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Vancouver's Mesentech raises $15M for Phase 1 clinical trials

B.C. biotech takes novel approach to treating bone diseases
Mesentech co-founder and president Robert Young.| Mesentech screengrab

A Vancouver biotech that counts mRNA expert Pieter Cullis among its co-founders has raised $15 million to support Phase 1 clinical trials of a new drug that could be used to treat bone diseases.

Mesentech Inc. is a local biotech startup whose drug candidate, MES1022, shows promise in healing bone fractures as well as possibly treating other diseases, such as Duchenne muscular dystrophy. It might even be used by astronauts to help maintain bone density and strength.

Pieter Cullis, renowned for his work with lipid nanoparticles, essential to mRNA vaccine development, is among the company’s four co-founders. The company’s principal founder, Robert Young, is a former researcher for Merck & Co. Inc. (NYSE:MRK) and current professor of chemistry at Simon Fraser University.

The novelty of MES1022 is the way it can deliver drugs to bone, which has long been a challenge for treating certain bone diseases.

“Efficient drug delivery into bones remains a barrier in developing treatments for diseases of bone,” Mesentech notes. “The bone is a complex, dynamic tissue with unique properties that make it a formidable challenge for drug efficient penetration.”

There are certain compounds that can stimulate bone growth. The problem is getting it into the bone. Current treatments have to rely on untargeted treatment, which is very much a scattergun approach.

“Getting a drug to go into the GI tract is relatively easy,” Mesentech CEO Jon Polak told BIV, adding it can be taken subcutaneously.

"Bone is one of those tissues that is really hard to get drug into. So what you end up doing is you end up having to give a really high dose in order to get just enough to the bone. But if I’m giving a really high dose for any amount of time, you’re going to start seeing side effects in places where you don’t want them."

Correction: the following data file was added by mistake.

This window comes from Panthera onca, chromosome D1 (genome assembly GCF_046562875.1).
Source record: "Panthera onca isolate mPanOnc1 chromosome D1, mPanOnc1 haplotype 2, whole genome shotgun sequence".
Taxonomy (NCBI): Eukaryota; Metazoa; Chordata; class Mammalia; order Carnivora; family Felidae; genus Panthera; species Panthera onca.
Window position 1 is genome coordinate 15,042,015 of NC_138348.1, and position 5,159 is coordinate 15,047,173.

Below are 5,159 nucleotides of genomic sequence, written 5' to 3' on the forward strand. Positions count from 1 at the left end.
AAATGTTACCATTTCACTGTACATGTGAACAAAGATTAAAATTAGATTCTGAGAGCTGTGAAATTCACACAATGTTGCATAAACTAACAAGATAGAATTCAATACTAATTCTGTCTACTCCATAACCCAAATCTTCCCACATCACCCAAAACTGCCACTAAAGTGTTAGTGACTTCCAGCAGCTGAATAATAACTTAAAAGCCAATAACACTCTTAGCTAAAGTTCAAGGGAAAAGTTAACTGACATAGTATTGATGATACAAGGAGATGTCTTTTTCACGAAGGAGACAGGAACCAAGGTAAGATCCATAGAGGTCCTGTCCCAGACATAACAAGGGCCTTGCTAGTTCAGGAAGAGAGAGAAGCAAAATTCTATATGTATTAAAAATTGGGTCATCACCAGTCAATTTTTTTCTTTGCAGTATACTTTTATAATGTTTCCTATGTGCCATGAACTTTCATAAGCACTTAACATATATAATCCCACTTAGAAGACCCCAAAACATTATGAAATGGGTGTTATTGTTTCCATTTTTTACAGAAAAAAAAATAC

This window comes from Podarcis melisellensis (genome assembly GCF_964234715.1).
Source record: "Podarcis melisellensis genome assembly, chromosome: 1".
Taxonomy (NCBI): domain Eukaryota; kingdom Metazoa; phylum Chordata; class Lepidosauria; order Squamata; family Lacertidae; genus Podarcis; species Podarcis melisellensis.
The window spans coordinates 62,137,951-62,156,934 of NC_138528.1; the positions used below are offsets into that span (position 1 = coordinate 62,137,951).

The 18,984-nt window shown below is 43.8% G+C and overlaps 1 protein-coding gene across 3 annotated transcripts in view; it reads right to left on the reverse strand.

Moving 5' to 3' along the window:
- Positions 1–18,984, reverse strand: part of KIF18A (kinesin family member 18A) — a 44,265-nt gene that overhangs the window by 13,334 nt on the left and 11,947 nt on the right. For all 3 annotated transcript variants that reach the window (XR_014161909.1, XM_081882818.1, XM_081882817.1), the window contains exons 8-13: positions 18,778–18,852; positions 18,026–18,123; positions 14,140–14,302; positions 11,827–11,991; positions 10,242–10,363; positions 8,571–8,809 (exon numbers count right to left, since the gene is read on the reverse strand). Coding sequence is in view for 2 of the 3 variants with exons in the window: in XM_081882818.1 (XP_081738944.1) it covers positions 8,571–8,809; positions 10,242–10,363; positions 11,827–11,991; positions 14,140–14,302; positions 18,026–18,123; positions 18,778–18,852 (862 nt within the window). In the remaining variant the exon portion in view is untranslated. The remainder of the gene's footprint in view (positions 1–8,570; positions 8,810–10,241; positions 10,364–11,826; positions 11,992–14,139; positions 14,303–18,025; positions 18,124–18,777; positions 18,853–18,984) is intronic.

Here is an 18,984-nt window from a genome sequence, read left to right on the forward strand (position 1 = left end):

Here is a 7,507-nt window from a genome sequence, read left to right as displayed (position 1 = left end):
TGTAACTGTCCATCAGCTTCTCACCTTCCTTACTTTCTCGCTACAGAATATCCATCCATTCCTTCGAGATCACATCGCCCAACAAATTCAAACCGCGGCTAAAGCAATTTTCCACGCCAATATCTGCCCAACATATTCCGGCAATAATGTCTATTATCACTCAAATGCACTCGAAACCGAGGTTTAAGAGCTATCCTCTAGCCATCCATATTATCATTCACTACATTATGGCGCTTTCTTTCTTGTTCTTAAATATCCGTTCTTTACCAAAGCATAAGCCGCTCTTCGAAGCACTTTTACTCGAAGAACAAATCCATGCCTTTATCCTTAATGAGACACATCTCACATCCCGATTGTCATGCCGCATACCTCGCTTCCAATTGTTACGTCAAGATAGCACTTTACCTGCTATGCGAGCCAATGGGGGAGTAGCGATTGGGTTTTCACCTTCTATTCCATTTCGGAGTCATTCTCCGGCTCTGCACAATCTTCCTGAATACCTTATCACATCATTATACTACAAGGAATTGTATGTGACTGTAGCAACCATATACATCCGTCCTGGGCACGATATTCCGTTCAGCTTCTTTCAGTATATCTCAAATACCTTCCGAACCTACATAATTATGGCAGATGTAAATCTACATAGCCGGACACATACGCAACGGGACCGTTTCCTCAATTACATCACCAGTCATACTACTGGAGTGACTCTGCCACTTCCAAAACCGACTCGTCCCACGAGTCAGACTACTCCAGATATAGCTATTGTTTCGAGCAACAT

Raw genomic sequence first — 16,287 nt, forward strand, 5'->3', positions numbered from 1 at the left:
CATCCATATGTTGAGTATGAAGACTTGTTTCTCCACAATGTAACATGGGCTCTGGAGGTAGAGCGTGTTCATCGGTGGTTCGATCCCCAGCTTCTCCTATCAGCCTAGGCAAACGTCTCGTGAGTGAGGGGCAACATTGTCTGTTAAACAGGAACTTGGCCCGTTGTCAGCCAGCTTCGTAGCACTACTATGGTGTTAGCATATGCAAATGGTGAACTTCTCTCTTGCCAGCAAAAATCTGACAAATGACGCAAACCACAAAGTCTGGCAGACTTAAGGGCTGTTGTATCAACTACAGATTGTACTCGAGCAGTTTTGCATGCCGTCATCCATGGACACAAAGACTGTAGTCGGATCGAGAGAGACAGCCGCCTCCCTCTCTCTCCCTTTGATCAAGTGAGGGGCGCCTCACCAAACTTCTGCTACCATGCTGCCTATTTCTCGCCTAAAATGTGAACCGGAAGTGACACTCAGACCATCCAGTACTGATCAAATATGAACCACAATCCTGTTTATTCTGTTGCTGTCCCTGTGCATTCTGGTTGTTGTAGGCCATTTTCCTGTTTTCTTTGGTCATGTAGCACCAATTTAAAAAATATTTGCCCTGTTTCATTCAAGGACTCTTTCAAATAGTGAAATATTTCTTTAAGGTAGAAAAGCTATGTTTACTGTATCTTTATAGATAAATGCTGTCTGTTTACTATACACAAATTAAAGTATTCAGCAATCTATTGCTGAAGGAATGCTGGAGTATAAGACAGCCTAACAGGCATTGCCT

Mesentech’s MES1022 is a bone-specific prodrug, which is a compound that is inactive until it reaches its target – in this case, bone – at which point it becomes an active ingredient.

The compound has two chemical “moieties,” which Polak describes as like a triangle inside a circle, with the triangle being the active ingredient. The circle in this analogy is a compound that has an affinity for, and attaches itself to, the calcium in bone. It's the delivery mechanism.

It can be engineered to then break down to expose the “triangle” moiety (in this case a synthetic prostaglandin receptor called EP4) that can prompt the production of osteoblasts, which make bone cells.

“We exploit the chemistry of the carrier molecule and then we engineer the circle … so that it breaks off slowly,” Polak explained. “The idea is that this thing finds its way to bone.”

The active ingredient in MES1022 stimulates both bone and muscle growth, and Mesentech thinks that it could be used to treat brittle bone disease and Duchenne muscular dystrophy.

Mesentech has raised $15 million to conduct its Phase 1 clinical trials, with much of the funding coming from a Boston venture capital firm, Polak said.

Once the drug has made it through Phase 1 clinical trials, the company hopes to do dual Phase 2 trials, one of which would focus on treating brittle bone disease.

“We would like to run two Phase 2 studies – one in healing fractures that don’t otherwise heal themselves, and the other one is in a disease called Duchenne muscular dystrophy,” Polak said.

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